Continuing our miniseries of Bad Atheist Arguments on our quest for self-improvement I bring you a number of contradictory claims and statements I have seen many of my fellow atheists making, and indeed have possibly made myself in the past.
- Words are Defined by Usage and Context
Faith, Atheism, Belief ONLY mean…
- Morality Is Subjective
Except I am going to hold you to a standard above your opinion
- Evidence will change my opinion
Except I reject any evidence not backed by an argumentum ad populum
- We will always be human, apes, fish etc
Except science and math are not philosophy
- Science doesn’t deal in absolutes
Except for when it does
- A Note from the Author
Words are defined by usage & Context
Words are indeed defined by how they are used, and can have contextually correct definitions. There can also be definitions that follow the rules of logic closer than others, and colloquial definitions or slang that might not even have made it into any form of dictionary.
We atheists are always reminding creationists that ‘theory’ has a contextually correct definition in science, or that ‘evolution’ is not a ‘change in kind’.
At the same time, we then say things like ‘faith only means belief without evidence’ when that isn’t the only definition. So let’s examine a few of these shall we?
Faith means belief without evidence
This has a number of slightly different usages like ‘faith = trust minus evidence’ and the similar. In fact, I do think for some that might be true, but the average theist will define it more like ‘trust in things unseen’. Unseen doesn’t mean without evidence, as I have mentioned before, just because something is weak and unconvincing doesn’t mean it is ‘not evidence’.
Atheism isn’t a worldview, it is only a lack of belief in gods…
Atheism is a polysemous term, with a number of different definitions. Some of these definitions are more logical than others, and I have addressed these in articles like Bad Atheist Arguments Volume 2, Why Should we use the rules of logic, and I don’t believe. However, that is not the focus here.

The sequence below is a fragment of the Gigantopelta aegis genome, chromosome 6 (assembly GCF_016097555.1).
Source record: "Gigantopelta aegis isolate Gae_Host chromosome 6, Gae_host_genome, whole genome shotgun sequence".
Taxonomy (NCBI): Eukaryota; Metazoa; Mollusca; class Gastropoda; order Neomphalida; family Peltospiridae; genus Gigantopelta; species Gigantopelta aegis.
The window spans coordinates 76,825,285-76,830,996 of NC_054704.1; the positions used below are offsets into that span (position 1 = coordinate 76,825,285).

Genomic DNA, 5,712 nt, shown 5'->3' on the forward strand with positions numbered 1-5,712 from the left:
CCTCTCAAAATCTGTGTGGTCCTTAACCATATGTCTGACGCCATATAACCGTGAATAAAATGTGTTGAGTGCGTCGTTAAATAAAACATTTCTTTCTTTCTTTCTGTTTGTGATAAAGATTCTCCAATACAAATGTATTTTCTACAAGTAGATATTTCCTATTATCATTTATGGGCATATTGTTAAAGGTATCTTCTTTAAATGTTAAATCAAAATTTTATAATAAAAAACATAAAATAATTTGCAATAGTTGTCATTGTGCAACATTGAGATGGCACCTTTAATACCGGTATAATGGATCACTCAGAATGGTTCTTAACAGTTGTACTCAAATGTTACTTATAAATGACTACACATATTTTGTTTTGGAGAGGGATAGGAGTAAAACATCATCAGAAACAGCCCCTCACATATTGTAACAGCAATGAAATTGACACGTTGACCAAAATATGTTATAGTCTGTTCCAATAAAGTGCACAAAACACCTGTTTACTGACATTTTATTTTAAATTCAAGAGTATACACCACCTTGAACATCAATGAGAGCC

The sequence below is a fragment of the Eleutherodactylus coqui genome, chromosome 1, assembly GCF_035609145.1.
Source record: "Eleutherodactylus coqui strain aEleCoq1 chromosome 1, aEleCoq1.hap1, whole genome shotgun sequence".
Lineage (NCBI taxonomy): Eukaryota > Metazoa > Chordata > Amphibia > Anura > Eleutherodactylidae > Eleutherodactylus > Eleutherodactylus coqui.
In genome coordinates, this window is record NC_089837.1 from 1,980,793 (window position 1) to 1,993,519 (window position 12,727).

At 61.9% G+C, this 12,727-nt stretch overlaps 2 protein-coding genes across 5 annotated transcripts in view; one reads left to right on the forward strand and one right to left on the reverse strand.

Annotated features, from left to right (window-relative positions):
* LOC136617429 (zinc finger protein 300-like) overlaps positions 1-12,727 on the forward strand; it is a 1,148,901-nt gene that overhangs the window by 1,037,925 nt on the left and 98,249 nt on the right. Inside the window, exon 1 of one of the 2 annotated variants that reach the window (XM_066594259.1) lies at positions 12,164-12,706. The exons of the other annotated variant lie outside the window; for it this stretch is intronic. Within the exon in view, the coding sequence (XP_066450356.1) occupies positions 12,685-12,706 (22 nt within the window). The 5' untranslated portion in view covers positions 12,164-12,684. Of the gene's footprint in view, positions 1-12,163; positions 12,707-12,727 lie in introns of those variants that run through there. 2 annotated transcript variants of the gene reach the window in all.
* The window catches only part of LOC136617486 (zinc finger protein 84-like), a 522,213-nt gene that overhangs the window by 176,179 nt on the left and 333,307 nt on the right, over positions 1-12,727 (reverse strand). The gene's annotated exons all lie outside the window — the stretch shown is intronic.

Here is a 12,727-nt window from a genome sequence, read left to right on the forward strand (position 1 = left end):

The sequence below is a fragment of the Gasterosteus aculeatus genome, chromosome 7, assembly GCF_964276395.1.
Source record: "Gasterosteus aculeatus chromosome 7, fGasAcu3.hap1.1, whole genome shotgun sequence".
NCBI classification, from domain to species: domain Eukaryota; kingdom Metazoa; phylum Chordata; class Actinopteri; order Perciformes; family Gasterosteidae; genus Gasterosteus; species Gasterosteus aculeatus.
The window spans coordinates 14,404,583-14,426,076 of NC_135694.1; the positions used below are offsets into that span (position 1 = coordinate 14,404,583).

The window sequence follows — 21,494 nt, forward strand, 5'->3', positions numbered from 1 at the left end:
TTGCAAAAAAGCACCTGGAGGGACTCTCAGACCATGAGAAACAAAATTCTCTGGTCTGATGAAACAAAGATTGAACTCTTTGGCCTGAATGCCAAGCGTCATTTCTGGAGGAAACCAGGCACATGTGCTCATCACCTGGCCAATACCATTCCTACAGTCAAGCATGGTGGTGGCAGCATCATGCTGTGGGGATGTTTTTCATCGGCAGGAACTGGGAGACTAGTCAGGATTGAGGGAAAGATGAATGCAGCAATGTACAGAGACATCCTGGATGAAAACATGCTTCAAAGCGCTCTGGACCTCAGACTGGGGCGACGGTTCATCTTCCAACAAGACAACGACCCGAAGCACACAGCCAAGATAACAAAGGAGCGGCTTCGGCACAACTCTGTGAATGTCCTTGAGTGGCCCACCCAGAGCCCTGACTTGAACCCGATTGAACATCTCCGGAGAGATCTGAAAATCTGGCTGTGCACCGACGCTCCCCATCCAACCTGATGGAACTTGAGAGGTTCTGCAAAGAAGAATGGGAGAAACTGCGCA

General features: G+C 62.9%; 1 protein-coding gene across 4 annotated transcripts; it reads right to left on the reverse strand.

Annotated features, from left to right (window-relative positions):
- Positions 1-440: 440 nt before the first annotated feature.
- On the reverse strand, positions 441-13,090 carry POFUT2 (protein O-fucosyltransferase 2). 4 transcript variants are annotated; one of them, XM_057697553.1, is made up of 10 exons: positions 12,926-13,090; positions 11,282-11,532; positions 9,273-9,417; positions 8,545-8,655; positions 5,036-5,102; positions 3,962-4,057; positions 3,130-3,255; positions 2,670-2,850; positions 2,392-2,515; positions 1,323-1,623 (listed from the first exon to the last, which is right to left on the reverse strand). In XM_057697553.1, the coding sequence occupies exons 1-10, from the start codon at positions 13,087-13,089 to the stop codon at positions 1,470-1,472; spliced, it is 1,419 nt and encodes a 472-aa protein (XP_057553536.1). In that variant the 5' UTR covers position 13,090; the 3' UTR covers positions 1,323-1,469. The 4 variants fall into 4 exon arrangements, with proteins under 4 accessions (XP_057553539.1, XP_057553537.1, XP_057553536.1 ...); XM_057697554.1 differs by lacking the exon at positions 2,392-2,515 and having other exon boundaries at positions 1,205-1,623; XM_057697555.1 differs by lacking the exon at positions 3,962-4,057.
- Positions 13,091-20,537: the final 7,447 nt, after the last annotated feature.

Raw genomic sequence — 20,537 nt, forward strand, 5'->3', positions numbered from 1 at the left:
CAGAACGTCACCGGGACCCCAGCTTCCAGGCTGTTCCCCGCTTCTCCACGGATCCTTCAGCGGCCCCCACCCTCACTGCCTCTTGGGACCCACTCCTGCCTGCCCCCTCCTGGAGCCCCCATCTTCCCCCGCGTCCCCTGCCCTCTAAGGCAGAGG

The problem is not only that many atheists on the web will argue that the ‘lack belief‘ definition is the ‘only’ or the ‘correct’ definition, and thereby being prescriptive about its use, but they will also add things like the text in the meme.
Whilst an atheist might believe those things, it is erroneous, because atheism is just a position on the existence of gods. The picture would suit a humanist more than an atheist. Yes, atheists might be humanists, or incredibly liberal. Perhaps more inclined to have a socialist attitude where we should look after each other rather than just ourselves. They might. They might not. Saying that an atheist believes all those things is prescribing the atheist position into a belief system or ideology.
This is why I ask questions like “Has atheism become an Ideology?” although many fellow atheists spend too much time arguing past the point rather than taking the time to understand it.
I’ve also met some very conservative and libertarian atheists. If we are to be as prescriptive with atheist’s beliefs as the image would lead us to believe, then those atheists are not actually atheists. So what are they?
Belief Means accepting something without evidence and is irrational
I’ve covered beliefs more completely in ‘Bad Atheist Arguments Vol: 2‘. A belief is just something accepted as true, and isn’t necessarily irrational. To save me repeating myself, I’ll suggest you ought to read some of the material I link to below if you still think this.
- SEP: Belief
- Bad Atheist Arguments Vol: 2 – Beliefs and Logic
- Podcast: Belief, Truth, Knowledge
- Podcast: Reason and Rationality
Summary of context and usage.
We can see that we atheists are not immune to a definition fallacy. We want others to accept the definitions we use for things, accept that meanings change over time, but reject definitions too. ‘You have to accept my definition but I don’t have to accept yours’. This is also known as SPECIAL PLEADING.
Morals are defined by the individual / Morality is subjective
It is very common to hear an atheist say that morals are defined by the individual, or that morality is subjective… and then proceed to make a statement like ‘the morality of the bible is immoral’ or that ‘This culture is immoral for throwing people off buildings’ or that ‘rapists are immoral to rape’.
I agree with those statements, but what they are doing is holding the Bible, the culture, the rapist to a standard above their opinion. That is what is meant by objective.
Objective does not mean absolute, correct, from god or whatever else you think it might. It just means above personal opinion and/or based on facts. (For example, the facts about the harm rape causes would demonstrate how the act is immoral)
Morality is way more complicated than ‘Subjective or Objective’, and descriptive arguments can be made for subjective, relative and objective aspects of morality. When you speak about it normatively it is objective, especially in regards to systems of morality…
Even if you’re steadfast in the belief that all values are subjective (they are not, some things add value regardless if they are valued), that doesn’t make all of morality subjective.
In fact the biggest problem seems to be the understanding of what it would mean if morality was subjective.
It would mean that the agent doing the act decides on if the act is moral.